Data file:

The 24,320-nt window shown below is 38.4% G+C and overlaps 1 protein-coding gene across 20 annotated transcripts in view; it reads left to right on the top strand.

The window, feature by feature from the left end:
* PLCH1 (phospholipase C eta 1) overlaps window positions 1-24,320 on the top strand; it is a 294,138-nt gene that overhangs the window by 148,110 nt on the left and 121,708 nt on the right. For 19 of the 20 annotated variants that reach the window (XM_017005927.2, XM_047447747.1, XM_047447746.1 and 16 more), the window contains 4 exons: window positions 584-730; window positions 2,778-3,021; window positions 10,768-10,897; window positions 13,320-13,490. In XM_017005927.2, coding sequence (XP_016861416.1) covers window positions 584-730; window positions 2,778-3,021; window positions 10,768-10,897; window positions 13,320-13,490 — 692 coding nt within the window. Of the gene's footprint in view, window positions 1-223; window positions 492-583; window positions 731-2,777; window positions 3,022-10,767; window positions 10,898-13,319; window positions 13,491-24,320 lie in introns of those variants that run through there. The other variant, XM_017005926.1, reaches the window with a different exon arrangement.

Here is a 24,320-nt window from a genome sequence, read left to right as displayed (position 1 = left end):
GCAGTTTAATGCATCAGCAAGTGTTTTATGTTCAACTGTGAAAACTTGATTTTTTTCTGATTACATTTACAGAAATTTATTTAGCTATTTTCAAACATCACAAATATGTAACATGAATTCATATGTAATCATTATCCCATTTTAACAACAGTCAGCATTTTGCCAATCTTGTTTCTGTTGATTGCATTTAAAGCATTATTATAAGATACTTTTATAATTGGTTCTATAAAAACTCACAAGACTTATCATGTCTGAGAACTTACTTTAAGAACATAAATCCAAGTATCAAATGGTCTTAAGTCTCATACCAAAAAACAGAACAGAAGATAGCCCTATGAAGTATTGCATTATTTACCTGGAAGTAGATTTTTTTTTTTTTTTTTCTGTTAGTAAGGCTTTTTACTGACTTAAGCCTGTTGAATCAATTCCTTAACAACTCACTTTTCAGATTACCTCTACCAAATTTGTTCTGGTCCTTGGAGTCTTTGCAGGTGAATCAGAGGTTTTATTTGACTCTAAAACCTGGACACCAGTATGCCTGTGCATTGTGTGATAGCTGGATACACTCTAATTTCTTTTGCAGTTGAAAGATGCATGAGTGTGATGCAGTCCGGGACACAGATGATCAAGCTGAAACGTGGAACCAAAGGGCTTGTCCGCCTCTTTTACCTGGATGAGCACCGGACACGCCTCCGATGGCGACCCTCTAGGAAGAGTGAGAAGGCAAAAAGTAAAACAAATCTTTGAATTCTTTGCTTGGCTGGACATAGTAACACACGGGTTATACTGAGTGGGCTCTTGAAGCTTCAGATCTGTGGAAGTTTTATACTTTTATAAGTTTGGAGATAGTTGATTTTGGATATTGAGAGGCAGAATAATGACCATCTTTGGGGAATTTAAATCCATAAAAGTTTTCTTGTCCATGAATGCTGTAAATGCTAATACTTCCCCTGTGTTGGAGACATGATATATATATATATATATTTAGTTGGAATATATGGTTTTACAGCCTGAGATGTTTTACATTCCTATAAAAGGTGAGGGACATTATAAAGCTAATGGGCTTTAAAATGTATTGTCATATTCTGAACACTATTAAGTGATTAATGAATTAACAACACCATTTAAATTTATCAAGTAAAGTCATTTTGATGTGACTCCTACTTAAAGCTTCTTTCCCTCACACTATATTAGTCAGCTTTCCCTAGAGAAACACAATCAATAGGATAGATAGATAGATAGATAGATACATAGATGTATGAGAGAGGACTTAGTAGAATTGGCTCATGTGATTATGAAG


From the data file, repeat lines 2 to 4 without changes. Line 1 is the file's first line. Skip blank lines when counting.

The window, feature by feature from the left end:
* PLCH1 (phospholipase C eta 1) overlaps window positions 1-24,320 on the top strand; it is a 294,138-nt gene that overhangs the window by 148,110 nt on the left and 121,708 nt on the right. For 19 of the 20 annotated variants that reach the window (XM_017005927.2, XM_047447747.1, XM_047447746.1 and 16 more), the window contains 4 exons: window positions 584-730; window positions 2,778-3,021; window positions 10,768-10,897; window positions 13,320-13,490. In XM_017005927.2, coding sequence (XP_016861416.1) covers window positions 584-730; window positions 2,778-3,021; window positions 10,768-10,897; window positions 13,320-13,490 — 692 coding nt within the window. Of the gene's footprint in view, window positions 1-223; window positions 492-583; window positions 731-2,777; window positions 3,022-10,767; window positions 10,898-13,319; window positions 13,491-24,320 lie in introns of those variants that run through there. The other variant, XM_017005926.1, reaches the window with a different exon arrangement.

Here is a 24,320-nt window from a genome sequence, read left to right as displayed (position 1 = left end):